Lewis's Woodpeckers are large, unusual-looking woodpeckers with dark iridescent green-black backs, pink undersides, gray breasts and collars, and red faces rimmed with black. Males and female look alike. Juveniles also have dark iridescent green-black backs, but are mottled brown beneath, with dark brown heads and no gray collars or red faces.
Lewis's Woodpeckers prefer open forests with brushy understories and snags for nesting. In Washington, they use three main types of habitat: forested riversides with large cottonwoods and other hardwoods, Ponderosa pine forests, especially at the lower edge of the tree line, and Garry oak stands.
In spring and summer when flying insects are about, Lewis's Woodpeckers get most of their food by fly-catching, sometimes flying quite high. In the fall, they chop nuts into pieces and store them in crevices and holes in trees for the winter. They guard these storage areas throughout the cold season. Lewis's Woodpeckers have a more steady, buoyant flight than most other woodpeckers, with slower wing-beats and longer glides. In flight they can often be mistaken for crows.
Flying insects make up most of the Lewis's Woodpecker's spring and summer diet. In fall and winter they feed principally on acorns, other nuts, seeds, and fruits.
Lewis's Woodpeckers are monogamous and may form long-term pair bonds. Both members of the pair excavate a hole in a decayed tree, typically a cottonwood or Ponderosa pine. The nest consists of a wood-chip lining inside the hole. They commonly reuse nest sites. Both members of the pair generally incubate the 6 to 7 eggs for 12 to 16 days. Both feed the young, which leave the nest after 28 to 34 days. The young are dependent on the parents for some time after they leave the nest.
Most Lewis's Woodpeckers leave Washington in the winter for points south, typically southern Oregon or California. Their migratory movements can vary considerably from year to year, especially if acorn crops fail, but a number of birds often winter in south-central Washington.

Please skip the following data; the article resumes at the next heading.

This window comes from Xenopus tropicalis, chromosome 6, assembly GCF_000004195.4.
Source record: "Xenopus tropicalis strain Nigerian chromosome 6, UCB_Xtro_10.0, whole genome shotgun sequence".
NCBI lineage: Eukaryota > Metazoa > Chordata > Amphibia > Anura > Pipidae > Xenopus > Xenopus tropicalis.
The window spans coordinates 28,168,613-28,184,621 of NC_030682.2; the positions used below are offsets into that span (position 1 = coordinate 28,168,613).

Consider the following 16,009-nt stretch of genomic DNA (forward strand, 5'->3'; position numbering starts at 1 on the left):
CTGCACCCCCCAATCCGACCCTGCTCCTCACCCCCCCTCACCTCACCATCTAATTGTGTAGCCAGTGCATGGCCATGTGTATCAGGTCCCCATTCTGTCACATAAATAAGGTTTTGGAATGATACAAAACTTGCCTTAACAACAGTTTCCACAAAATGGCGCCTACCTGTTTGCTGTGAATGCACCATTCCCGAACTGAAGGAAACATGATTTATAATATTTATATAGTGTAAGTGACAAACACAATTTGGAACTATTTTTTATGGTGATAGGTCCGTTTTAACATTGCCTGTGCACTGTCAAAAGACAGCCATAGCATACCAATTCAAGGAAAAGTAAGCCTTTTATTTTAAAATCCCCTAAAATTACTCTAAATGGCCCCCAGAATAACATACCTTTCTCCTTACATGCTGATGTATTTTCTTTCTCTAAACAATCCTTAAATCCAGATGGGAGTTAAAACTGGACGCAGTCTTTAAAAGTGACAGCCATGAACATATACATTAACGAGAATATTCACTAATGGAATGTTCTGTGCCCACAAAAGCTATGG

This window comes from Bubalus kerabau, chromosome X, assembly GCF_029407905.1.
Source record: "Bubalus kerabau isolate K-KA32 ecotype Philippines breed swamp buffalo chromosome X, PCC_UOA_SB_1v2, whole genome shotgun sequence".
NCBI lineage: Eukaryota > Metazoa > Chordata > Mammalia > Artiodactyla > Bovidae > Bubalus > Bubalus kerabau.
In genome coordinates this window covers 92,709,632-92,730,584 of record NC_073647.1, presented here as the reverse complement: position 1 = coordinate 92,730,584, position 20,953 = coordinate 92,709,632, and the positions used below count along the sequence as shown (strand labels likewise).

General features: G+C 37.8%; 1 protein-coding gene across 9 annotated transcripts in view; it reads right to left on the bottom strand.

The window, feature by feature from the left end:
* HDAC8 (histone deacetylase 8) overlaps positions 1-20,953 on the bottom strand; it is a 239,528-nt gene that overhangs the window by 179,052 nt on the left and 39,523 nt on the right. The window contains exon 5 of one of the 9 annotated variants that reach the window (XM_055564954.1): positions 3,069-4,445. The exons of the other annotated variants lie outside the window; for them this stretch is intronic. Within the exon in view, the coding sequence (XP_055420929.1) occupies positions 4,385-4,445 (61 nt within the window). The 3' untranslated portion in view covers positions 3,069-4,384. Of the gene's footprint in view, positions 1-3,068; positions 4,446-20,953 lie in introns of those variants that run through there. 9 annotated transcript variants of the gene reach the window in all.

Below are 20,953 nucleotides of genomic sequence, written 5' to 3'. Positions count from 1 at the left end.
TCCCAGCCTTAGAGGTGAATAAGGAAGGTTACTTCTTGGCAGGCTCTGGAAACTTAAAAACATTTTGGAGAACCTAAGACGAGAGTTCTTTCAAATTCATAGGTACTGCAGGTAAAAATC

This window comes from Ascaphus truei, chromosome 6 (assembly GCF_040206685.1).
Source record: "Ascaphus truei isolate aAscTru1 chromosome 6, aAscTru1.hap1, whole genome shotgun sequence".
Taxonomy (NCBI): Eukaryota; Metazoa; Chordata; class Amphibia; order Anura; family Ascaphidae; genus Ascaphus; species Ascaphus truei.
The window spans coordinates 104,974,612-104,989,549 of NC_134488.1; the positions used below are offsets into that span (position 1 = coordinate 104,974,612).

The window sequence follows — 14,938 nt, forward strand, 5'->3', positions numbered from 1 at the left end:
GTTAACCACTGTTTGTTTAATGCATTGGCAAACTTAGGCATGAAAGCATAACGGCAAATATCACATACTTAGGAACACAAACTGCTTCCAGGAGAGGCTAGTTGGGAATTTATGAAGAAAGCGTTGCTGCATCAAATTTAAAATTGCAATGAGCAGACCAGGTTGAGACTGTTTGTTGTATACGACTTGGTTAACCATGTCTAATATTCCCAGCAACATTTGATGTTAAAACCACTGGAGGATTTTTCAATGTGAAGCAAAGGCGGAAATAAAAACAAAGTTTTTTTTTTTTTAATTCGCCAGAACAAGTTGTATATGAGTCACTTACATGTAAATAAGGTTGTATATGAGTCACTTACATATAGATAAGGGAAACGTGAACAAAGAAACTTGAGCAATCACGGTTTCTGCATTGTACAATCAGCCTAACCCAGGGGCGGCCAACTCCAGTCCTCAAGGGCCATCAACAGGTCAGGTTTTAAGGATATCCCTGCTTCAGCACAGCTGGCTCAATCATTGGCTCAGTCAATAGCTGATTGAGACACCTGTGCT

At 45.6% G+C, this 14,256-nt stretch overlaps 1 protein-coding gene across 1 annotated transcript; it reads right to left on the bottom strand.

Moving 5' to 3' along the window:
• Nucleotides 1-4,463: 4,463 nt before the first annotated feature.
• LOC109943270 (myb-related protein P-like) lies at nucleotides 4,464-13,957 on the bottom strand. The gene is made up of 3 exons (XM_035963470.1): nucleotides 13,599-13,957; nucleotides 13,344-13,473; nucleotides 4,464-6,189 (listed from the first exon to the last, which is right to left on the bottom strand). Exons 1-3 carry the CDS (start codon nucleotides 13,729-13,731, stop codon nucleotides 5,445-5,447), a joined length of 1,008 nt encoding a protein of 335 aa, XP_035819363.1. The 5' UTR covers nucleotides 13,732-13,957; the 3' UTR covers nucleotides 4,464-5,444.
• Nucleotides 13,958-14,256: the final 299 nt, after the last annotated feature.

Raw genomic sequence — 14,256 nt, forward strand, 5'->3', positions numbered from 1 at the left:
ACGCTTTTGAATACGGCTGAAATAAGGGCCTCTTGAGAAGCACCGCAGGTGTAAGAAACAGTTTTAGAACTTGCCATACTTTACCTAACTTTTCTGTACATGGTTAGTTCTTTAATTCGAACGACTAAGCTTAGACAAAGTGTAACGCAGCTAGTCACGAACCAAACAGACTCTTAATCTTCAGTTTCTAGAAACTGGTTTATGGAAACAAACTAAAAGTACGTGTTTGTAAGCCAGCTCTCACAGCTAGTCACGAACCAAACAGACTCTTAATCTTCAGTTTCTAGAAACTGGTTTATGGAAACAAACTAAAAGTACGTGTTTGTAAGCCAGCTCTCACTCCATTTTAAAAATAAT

The population of Lewis's Woodpeckers has been reduced by the arrival of European Starlings, which compete for nest sites. They were formerly fairly common in western Washington in burns and prairies, but with development and fire suppression, along with the invasion of starlings, they have been extirpated as a breeding species from western Washington. As Lewis's Woodpeckers are local and erratic in occurrence, their population is difficult to monitor. A decline seen in Washington and throughout their range over the years has led to their listing as an at-risk species by Partners in Flight, Audubon~Washington, and the Washington Gap Analysis project. They are also candidates for endangered-species listing by the Washington Department of Fish and Wildlife.
When and Where to Find in Washington
Lewis's Woodpeckers breed in eastern Washington, where they are locally common at the transition zone between Ponderosa pine and shrub-steppe habitats. They are also uncommon breeders in northeastern Washington in Pend Oreille, Stevens, and Lincoln Counties. They were formerly common in far-eastern Washington, but numbers in Spokane County have declined dramatically, and populations appear to be extirpated in Walla Walla and Columbia Counties, although there may still be a lingering breeding colony in the Blue Mountains. They can sometimes be found as rare migrants in western Washington. Winter populations can also often be found at Fort Simco and Upper Cowiche Creek (Yakima County), and Klickitat County.
|Pacific Northwest Coast|
Washington Range Map
North American Range Map
- Lewis's WoodpeckerMelanerpes lewis
- Acorn WoodpeckerMelanerpes formicivorus
- Williamson's SapsuckerSphyrapicus thyroideus
- Yellow-bellied SapsuckerSphyrapicus varius
- Red-naped SapsuckerSphyrapicus nuchalis
- Red-breasted SapsuckerSphyrapicus ruber
- Downy WoodpeckerPicoides pubescens
- Hairy WoodpeckerPicoides villosus
- White-headed WoodpeckerPicoides albolarvatus
- American Three-toed WoodpeckerPicoides dorsalis
- Black-backed WoodpeckerPicoides arcticus
- Northern FlickerColaptes auratus
- Pileated WoodpeckerDryocopus pileatus
|Federal Endangered Species List||Audubon/American Bird Conservancy Watch List||State Endangered Species List||Audubon Washington Vulnerable Birds List|
|Yellow List||Candidate||High Concern|